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Monday, March 6, 2023

Shaping tales from the natural world


“The natural world is the only one we have. To try to not see the natural world - to put on blinders and avoid seeing it - would for me seem like a form of madness. I'm also interested in the way landscape shapes individuals and populations, and from that, cultures.” - Rick Bass

Bass, who was born on this date in 1958, is the son of a geologist and studied petroleum geology at Utah State University. He started writing short stories on his lunch breaks while working as a petroleum geologist in Jackson, MS, and eventually gravitated toward environmental activism.  Today he and his wife, artist Elizabeth Hughes Bass, live in a remote area where he both writes and works on environmental issues.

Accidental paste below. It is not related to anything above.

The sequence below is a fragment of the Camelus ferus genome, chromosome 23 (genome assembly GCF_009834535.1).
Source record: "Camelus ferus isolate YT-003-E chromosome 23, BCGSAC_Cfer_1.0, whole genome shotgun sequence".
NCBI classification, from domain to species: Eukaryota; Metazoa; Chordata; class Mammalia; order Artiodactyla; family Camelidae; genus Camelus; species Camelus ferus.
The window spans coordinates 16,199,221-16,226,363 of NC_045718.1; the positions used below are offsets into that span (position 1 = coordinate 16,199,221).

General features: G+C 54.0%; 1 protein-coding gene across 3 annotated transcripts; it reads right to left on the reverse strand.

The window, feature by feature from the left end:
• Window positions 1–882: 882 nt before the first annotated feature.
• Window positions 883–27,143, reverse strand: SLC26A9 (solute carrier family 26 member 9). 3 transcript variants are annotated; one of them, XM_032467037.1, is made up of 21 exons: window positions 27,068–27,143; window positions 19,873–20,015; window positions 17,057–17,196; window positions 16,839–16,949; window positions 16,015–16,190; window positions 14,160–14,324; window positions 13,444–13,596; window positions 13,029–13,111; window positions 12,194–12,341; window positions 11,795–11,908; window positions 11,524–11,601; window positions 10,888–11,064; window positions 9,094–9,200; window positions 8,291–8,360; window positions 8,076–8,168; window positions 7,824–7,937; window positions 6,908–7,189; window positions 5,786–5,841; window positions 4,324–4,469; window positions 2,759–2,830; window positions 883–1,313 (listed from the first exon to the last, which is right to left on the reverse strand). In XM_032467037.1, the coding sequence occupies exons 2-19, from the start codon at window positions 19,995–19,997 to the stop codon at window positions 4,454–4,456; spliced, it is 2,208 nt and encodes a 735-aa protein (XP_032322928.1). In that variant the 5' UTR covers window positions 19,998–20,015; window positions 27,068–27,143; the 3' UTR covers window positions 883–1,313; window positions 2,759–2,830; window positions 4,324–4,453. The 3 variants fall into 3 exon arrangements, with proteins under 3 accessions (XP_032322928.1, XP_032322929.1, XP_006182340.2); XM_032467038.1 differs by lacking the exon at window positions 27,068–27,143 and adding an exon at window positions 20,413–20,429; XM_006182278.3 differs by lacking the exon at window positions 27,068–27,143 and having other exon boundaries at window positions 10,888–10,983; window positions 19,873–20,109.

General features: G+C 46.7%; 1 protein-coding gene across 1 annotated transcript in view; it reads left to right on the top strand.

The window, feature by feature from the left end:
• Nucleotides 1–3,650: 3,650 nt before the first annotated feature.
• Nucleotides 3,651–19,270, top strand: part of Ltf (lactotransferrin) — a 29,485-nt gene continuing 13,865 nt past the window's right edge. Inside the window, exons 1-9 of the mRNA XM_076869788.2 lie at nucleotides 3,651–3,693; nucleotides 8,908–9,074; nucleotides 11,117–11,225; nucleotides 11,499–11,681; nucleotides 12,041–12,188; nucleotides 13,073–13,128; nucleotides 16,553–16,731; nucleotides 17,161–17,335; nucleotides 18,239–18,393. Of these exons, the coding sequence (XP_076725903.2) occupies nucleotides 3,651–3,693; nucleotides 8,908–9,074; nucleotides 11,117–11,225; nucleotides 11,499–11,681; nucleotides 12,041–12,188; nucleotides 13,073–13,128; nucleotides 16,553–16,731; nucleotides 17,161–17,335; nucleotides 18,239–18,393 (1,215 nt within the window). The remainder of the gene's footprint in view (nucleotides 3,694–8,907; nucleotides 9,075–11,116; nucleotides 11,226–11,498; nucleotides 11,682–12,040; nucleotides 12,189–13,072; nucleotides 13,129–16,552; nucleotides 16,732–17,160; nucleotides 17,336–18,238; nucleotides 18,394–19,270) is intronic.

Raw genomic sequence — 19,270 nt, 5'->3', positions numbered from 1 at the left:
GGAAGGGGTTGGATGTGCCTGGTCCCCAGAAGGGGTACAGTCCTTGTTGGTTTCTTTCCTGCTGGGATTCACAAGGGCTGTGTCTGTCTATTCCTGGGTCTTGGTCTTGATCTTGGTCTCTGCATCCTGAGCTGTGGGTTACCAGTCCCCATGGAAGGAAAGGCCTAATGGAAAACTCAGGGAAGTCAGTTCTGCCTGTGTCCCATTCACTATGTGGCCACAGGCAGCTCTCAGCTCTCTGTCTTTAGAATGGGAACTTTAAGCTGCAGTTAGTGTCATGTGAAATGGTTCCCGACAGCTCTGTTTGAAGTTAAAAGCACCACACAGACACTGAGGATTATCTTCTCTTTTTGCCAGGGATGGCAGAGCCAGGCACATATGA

Among his more than two dozen books are the award-winning Where the Sea Used to Be, his short story collection The Lives of Rocks, and his autobiographical Why I Came West.  While he has an equal number of nonfiction and fiction works, he said approaching the latter, especially incorporating tales about real people, is more delicate.

“I think a novelist must be more tender with living or 'real' people,” he said.   “The moral imperative of having been entrusted with their story looms before you every day, in every sentence.    A novel that features real people is complicated, but in the end, that extra challenge is all for the good.”

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